Rating: 4/5 Ominous Footprints in the Snow
Give me the short version: To see her family again Kari must undertake a perilous, mythic journey ... and survive her guide.
Mr Stred returns to the desolate landscapes and tortured souls we all love with Kari, a woman isolated and labouring to survive in the wilderness. A woman mourning the loss of her husband and child in a world overrun by beasts.
Kari is a great protagonist: pitted against a largely male cast of men and monsters, all of whom harbor their own plans for her, she knows and relies on her own beliefs and talents.
I think the only thing missing from this story for me concerned how rapidly events progressed once the action got kicked off (from about chapter four onward). With so much happening on an epic scale, and with large chunks being recounted via backstory, I felt Piece of Me could have benefited from a little of what filmmaker Hayao Miyazaki calls ma: a silence, a lack of action that allows the audience to soak in the moment and fully experience emotion without being rushed along.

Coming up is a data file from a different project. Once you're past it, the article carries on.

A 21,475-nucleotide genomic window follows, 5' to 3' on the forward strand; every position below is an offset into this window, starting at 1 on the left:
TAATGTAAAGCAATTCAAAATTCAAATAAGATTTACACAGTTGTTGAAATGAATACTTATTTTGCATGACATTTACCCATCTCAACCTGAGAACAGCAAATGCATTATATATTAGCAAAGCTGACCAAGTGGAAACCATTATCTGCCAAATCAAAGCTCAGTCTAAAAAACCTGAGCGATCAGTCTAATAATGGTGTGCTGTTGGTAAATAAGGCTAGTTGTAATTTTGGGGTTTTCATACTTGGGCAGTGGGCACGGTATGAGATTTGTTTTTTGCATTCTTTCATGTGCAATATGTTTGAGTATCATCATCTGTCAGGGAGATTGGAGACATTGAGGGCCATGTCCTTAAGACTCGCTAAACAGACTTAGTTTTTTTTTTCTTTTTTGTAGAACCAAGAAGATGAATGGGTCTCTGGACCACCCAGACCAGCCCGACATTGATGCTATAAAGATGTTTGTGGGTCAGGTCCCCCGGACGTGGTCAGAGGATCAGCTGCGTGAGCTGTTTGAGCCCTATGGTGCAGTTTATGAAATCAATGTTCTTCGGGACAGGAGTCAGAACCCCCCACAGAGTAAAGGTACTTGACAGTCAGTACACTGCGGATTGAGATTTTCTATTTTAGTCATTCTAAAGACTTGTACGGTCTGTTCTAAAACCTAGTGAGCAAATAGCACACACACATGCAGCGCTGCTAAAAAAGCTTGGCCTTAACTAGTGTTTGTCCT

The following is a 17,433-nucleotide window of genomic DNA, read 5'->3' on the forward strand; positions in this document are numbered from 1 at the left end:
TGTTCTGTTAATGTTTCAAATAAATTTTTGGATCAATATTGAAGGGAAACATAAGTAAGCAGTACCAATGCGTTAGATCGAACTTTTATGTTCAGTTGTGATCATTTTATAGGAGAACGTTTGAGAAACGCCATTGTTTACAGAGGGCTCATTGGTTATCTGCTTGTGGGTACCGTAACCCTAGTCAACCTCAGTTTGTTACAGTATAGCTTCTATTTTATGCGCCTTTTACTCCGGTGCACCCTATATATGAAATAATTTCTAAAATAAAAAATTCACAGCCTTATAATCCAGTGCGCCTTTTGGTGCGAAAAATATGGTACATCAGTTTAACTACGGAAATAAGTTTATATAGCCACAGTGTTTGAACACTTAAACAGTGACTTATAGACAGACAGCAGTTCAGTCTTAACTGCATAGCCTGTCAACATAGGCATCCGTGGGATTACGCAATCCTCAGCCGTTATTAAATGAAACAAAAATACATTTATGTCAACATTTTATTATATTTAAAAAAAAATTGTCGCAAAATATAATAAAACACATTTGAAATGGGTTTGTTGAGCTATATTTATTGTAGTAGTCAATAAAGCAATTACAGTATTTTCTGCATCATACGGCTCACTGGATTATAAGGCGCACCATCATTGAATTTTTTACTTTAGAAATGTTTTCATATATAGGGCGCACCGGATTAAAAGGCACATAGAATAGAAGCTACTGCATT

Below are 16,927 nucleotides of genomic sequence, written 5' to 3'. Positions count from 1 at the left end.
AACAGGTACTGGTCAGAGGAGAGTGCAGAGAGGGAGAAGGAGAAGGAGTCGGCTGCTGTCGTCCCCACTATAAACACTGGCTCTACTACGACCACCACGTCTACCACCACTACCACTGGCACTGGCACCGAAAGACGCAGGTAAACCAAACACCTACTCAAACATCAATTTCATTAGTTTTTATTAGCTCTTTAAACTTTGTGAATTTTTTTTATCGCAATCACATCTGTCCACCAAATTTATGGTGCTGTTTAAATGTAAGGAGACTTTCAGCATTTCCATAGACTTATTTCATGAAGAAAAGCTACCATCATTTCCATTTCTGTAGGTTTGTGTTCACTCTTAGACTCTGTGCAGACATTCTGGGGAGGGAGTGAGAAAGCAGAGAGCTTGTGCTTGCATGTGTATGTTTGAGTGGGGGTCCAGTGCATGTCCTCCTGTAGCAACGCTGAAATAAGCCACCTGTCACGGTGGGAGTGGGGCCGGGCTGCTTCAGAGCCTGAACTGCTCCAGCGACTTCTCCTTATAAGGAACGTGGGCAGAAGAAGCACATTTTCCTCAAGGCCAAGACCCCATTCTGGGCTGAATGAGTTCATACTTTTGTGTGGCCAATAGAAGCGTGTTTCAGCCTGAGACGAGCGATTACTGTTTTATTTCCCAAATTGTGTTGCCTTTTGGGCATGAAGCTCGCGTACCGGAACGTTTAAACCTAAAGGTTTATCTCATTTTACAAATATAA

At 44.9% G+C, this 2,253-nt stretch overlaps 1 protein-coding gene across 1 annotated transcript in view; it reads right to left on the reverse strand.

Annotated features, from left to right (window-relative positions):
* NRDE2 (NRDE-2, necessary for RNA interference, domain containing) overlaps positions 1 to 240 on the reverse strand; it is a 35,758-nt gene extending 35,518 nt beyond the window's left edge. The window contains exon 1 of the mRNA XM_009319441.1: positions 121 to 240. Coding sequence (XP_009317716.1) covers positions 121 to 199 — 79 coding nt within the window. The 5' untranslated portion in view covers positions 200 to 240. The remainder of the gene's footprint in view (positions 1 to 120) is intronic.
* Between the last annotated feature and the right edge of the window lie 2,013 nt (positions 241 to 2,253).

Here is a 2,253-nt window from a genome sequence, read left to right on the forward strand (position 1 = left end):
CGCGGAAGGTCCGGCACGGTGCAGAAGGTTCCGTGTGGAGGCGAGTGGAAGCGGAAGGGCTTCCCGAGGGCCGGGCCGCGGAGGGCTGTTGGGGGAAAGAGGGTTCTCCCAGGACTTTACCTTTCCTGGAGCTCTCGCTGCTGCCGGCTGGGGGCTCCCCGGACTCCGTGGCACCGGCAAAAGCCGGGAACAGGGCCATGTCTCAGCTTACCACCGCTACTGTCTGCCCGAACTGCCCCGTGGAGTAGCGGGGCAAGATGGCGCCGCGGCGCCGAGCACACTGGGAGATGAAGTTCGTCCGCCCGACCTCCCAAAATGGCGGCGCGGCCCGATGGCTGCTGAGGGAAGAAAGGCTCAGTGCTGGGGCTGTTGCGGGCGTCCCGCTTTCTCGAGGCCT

I would also happily read some of the quick moments and flashbacks expanded into vignette stories or even novels of their own: Kari and Aatto's journey to find a home of their own, for example, was so fascinating and fraught.
"She got to the top of the hill and was transfixed. Before her an entire river valley spread out like a painting she'd once discovered at a restaurant near the city market. The river flowed through the middle of a large plain. Off in the distance the mountain range stood guard, keeping the northern fields to themselves.
She found herself admiring the view, slowly moving her head from left to right, panning the horizon, awestruck at how beautiful nature could be. That she lived so close to this place, yet had never been here made her heart ache. Just how much life was she missing out on by staying planted at the cabin, hoping beyond hope that they'd return."